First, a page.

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Then: Vaccines – A vaccine to treat diphtheria was invented in the late 1800s, and by the 1920s, 21 US companies were licensed to manufacture biologics (primarily a smallpox vaccine and diphtheria antitoxin).13

Now: Prevention and wellness – In the years ahead, we expect that other diseases will go the way of smallpox and diphtheria and be essentially eliminated. About 80 percent of health outcomes are caused by factors unrelated to the medical systems (e.g., diet, exercise, socioeconomic status, transportation, housing, air quality). Industry stakeholders are beginning to focus more attention on these drivers of health, according to our recent paper on smart health communities.

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Then: Consumerism – The age of the consumer took root in the 1920s. Everything from phonographs to vacuum cleaners to mass-produced and affordable automobiles became available to help improve the lives of consumers. Even automatic bread slicers (the greatest thing since sliced bread) were developed in the ‘20s.14

Now: Consumerism – Consumers are also increasingly demanding a health care experience that mirrors their interactions with other consumer-facing industries like travel and entertainment. Health consumers are no longer passive participants. They will determine the type of care they receive, where they receive it and from whom, and they will demand transparency, convenience, and access. According to our recent paper on measuring disruption in health care, the sector will need to respond to this increasingly influential consumer with patient-centric approaches to care.

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Then: Vitamins – In the early years of the 20th century, researchers began to recognize a correlation between our foods and certain diseases. In 1920, Vitamin D—prevalent in cod liver—was shown to prevent rickets. Vitamins A, B, C, and K—and their role in maintaining health—were discovered the same year.15

Now: Wellness – We are seeing people becoming more interested in tracking their health through wearable fitness trackers. But we could see those trackers become even more effective this decade. Our recent STEP UP study with the Perelman School of Medicine at the University of Pennsylvania demonstrated the effectiveness of behavioral nudging in encouraging healthy behavior.  People will also have better access to their own health records and data about their environments. In the 2020s, I expect all of these islands of health data will become integrated to create a complete picture of each individual, which will help them make more informed decisions about their health, prevent illness and stay in a state of wellness longer. In the future, sensors in a smart toilet, for example, might be able to detect vitamin deficiencies and suggest customized prevention therapies to optimize health.

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When I think about the roaring 1920s, images from the Great Gatsby immediately spring to mind. While F. Scott Fitzgerald’s 1925 novel captured the corruption, excess, and dark side of the golden era, it also revealed the growing influence of consumers and a societal transformation. As we re-enter the roaring twenties, I expect consumers will help set the course for the next decade as we move toward the future of health.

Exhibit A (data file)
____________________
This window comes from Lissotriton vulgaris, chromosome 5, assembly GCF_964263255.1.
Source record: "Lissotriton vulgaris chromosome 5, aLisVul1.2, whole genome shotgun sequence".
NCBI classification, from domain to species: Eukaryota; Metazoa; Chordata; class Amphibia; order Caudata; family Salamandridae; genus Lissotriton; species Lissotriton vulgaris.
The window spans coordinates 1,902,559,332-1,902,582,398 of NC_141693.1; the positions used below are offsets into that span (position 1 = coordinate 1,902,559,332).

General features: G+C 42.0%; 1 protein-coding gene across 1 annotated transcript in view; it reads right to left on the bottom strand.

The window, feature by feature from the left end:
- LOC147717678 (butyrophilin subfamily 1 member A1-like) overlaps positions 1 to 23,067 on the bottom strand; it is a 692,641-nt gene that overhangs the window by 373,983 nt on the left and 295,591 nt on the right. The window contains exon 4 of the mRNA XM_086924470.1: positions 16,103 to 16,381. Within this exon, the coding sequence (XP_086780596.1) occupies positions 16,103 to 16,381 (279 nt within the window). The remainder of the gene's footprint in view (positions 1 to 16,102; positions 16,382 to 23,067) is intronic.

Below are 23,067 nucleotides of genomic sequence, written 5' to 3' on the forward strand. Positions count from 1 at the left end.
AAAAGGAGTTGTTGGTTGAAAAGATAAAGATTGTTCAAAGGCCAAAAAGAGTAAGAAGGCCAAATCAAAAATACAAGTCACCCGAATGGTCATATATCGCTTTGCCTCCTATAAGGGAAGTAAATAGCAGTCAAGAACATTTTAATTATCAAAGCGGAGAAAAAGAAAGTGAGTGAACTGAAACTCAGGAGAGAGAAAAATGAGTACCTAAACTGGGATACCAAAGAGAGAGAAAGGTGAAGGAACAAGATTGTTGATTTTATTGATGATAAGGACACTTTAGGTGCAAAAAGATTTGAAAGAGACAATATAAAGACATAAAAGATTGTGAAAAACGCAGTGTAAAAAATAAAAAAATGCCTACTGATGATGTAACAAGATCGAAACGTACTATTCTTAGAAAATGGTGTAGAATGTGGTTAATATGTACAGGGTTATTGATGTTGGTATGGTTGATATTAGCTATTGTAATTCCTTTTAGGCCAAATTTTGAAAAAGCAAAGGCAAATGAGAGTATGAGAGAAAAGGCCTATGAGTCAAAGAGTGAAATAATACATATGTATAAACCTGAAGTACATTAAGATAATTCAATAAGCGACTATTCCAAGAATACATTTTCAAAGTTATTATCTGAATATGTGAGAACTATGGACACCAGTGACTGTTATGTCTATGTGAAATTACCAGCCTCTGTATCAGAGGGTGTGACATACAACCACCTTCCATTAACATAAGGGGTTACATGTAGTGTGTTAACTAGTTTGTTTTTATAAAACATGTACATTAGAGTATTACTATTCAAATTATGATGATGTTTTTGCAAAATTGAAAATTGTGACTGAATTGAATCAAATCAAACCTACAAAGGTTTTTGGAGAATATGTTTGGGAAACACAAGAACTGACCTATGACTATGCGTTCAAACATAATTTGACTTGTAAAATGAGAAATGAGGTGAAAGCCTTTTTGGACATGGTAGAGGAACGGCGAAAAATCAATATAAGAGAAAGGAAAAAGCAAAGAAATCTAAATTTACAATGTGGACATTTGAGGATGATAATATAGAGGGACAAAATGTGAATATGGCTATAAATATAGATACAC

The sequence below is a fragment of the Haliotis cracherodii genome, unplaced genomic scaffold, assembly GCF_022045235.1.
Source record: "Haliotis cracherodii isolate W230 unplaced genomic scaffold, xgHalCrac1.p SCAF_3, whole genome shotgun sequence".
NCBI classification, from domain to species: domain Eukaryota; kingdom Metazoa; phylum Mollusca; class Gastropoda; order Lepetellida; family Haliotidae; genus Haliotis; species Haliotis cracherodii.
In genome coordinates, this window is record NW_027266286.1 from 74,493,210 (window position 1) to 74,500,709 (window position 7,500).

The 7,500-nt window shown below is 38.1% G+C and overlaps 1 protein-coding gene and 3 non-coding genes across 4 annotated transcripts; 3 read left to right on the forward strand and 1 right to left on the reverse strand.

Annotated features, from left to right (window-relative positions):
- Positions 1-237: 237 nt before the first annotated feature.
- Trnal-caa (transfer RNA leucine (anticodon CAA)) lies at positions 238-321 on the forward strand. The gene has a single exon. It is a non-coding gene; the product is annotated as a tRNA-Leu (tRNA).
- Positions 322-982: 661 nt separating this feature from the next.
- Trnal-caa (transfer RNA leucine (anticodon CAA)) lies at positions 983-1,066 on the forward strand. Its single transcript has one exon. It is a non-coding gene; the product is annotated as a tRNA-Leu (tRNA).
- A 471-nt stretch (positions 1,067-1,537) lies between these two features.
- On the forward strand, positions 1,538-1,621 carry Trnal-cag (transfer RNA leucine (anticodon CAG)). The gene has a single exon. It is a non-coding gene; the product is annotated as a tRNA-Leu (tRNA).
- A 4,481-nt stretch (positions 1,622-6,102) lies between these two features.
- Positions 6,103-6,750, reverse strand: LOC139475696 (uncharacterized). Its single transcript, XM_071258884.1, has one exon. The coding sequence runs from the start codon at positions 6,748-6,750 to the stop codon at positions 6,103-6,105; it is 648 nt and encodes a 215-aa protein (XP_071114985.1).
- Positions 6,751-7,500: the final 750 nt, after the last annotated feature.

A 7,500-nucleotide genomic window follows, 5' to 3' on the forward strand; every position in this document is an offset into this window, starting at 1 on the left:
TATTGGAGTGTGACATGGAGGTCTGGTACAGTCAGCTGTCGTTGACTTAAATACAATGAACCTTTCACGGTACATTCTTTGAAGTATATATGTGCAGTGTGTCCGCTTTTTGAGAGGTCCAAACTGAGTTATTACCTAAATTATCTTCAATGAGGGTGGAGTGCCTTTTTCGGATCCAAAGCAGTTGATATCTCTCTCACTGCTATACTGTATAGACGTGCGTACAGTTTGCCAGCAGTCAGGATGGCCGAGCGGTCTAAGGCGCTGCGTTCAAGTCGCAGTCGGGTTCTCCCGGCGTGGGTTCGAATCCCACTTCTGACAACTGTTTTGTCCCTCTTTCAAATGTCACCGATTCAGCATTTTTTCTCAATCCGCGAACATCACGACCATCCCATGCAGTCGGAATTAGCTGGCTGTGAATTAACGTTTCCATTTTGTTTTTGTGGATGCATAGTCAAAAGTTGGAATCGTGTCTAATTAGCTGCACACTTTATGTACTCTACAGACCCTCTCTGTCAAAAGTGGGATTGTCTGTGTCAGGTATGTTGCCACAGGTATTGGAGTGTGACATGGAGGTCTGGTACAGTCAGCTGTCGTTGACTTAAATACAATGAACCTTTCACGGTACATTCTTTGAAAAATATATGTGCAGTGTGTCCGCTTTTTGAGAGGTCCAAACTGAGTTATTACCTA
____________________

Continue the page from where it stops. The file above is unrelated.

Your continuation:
Endnotes
1. The soaring twenties, Forbes, July 2019
2. Vaccines: Past, Present, and Future, National Research Council (US) Division of Health Promotion and Disease Prevention, 1985
3. Discovery and Development of Penicillin, American Chemical Society, November 19, 1999
4. Get stuck on BAND-AID history, Smithsonian.com, October 10, 2017
5. Centers for Disease Control and Prevention's National Center for Health Statistics
6. 1920: News radio makes news, Wired, August 31, 2010
7.  90th anniversary of Detroit police radio celebrated, APCO International, April 26, 2018
8. A brief history of private insurance in the United States, Academic Health Plans, March 18, 2019
9. Two tons of pig parts: Making insulin in the 1920s, American Museum of Natural History, November 1, 2013
10. FDA’s Efforts to advance the development of gene therapy, FDA Center for Biologics Evaluation and Research, May 1, 2019
11. Forging a new path to commercialization for cell and gene therapies, Deloitte LLP, July 11, 2019
12. Get stuck on BAND-AID history, Smithsonian.com, October 10, 2017
13. History of Diptheria—timeline, History of Vaccines, The College of Physicians in Philadelphia
14. Inventions of the 1920s, American-Historama.org
15. The discovery of the vitamins, US National Library of Medicine, National Institutes of Health

 

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Doug Beaudoin

Doug Beaudoin

US Life Sciences & Health Care Industry Leader

Doug Beaudoin is vice chairman and US Life Sciences and Health Care (LSHC) industry leader for Deloitte LLP leading the overall strategic direction for the LSHC practices including audit, consulting,